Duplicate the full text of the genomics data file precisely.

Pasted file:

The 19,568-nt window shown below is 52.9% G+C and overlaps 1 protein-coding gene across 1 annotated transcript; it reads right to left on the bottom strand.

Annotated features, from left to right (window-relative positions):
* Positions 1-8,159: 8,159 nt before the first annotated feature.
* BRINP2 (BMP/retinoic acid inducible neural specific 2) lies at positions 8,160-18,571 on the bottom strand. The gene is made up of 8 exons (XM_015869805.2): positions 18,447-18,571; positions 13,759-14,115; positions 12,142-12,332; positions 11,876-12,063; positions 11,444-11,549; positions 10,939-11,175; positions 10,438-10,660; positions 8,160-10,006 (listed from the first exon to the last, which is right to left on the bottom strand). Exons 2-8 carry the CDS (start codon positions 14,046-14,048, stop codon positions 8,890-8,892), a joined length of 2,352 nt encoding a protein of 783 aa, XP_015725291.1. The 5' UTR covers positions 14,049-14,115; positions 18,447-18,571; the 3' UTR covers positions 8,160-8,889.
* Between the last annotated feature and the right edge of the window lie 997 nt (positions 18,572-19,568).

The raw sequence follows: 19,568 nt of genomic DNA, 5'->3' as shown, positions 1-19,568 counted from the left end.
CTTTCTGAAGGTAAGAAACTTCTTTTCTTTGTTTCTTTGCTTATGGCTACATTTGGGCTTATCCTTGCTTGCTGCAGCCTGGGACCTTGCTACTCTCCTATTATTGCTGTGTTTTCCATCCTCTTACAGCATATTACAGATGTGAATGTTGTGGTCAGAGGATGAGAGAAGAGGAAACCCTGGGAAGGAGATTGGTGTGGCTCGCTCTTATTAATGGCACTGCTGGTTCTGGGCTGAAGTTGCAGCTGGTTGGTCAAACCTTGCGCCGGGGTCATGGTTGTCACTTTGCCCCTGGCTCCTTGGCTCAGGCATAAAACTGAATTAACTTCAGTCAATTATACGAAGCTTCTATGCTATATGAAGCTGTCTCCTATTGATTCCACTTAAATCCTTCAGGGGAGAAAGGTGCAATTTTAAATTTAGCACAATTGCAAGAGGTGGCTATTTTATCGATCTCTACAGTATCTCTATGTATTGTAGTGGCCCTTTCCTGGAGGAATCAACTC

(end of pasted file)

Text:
The 19,568-nt window shown below is 52.9% G+C and overlaps 1 protein-coding gene across 1 annotated transcript; it reads right to left on the bottom strand.

Annotated features, from left to right (window-relative positions):
* Positions 1-8,159: 8,159 nt before the first annotated feature.
* BRINP2 (BMP/retinoic acid inducible neural specific 2) lies at positions 8,160-18,571 on the bottom strand. The gene is made up of 8 exons (XM_015869805.2): positions 18,447-18,571; positions 13,759-14,115; positions 12,142-12,332; positions 11,876-12,063; positions 11,444-11,549; positions 10,939-11,175; positions 10,438-10,660; positions 8,160-10,006 (listed from the first exon to the last, which is right to left on the bottom strand). Exons 2-8 carry the CDS (start codon positions 14,046-14,048, stop codon positions 8,890-8,892), a joined length of 2,352 nt encoding a protein of 783 aa, XP_015725291.1. The 5' UTR covers positions 14,049-14,115; positions 18,447-18,571; the 3' UTR covers positions 8,160-8,889.
* Between the last annotated feature and the right edge of the window lie 997 nt (positions 18,572-19,568).

The raw sequence follows: 19,568 nt of genomic DNA, 5'->3' as shown, positions 1-19,568 counted from the left end.
CTTTCTGAAGGTAAGAAACTTCTTTTCTTTGTTTCTTTGCTTATGGCTACATTTGGGCTTATCCTTGCTTGCTGCAGCCTGGGACCTTGCTACTCTCCTATTATTGCTGTGTTTTCCATCCTCTTACAGCATATTACAGATGTGAATGTTGTGGTCAGAGGATGAGAGAAGAGGAAACCCTGGGAAGGAGATTGGTGTGGCTCGCTCTTATTAATGGCACTGCTGGTTCTGGGCTGAAGTTGCAGCTGGTTGGTCAAACCTTGCGCCGGGGTCATGGTTGTCACTTTGCCCCTGGCTCCTTGGCTCAGGCATAAAACTGAATTAACTTCAGTCAATTATACGAAGCTTCTATGCTATATGAAGCTGTCTCCTATTGATTCCACTTAAATCCTTCAGGGGAGAAAGGTGCAATTTTAAATTTAGCACAATTGCAAGAGGTGGCTATTTTATCGATCTCTACAGTATCTCTATGTATTGTAGTGGCCCTTTCCTGGAGGAATCAACTC